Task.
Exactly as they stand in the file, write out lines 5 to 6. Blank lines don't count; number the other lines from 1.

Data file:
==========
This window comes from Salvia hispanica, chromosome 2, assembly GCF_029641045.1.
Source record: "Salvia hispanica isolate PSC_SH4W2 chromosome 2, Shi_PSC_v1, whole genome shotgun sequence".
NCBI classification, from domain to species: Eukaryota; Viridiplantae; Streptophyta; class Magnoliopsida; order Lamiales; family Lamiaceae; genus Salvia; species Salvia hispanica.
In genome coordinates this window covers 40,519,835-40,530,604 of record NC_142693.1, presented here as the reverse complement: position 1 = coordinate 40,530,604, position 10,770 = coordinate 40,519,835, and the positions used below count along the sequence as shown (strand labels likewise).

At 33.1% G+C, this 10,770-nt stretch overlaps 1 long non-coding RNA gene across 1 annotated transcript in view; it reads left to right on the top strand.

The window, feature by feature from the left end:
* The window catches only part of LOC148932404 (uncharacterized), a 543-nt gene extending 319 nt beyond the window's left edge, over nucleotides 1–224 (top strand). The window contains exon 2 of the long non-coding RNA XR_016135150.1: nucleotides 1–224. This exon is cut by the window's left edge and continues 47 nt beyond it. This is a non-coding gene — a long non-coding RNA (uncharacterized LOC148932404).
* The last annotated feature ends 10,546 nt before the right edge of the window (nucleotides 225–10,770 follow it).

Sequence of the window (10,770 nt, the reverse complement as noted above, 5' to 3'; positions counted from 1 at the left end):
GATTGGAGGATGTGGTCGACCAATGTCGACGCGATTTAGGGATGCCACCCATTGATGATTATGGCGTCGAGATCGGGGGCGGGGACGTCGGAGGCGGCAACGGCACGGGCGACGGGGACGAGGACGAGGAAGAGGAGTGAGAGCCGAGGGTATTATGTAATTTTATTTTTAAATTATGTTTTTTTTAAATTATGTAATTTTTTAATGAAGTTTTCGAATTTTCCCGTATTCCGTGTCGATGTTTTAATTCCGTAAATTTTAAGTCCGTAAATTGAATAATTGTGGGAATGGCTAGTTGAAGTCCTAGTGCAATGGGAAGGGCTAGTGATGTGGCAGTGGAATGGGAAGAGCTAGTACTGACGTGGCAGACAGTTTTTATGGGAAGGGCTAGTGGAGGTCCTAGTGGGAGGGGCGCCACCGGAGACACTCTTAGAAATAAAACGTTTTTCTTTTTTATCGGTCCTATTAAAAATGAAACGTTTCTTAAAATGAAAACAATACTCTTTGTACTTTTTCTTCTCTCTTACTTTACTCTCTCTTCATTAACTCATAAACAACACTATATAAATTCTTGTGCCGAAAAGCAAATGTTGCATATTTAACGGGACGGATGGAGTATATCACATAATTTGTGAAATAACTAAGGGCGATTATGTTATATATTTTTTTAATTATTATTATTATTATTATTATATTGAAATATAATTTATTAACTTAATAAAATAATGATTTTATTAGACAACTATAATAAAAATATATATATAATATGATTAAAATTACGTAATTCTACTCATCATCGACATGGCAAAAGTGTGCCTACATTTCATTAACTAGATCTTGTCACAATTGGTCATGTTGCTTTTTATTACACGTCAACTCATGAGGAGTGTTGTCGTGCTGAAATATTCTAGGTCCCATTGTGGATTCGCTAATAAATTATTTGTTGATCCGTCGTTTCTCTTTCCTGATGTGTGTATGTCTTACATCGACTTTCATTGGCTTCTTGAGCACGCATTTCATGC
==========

At 33.1% G+C, this 10,770-nt stretch overlaps 1 long non-coding RNA gene across 1 annotated transcript in view; it reads left to right on the top strand.

The window, feature by feature from the left end: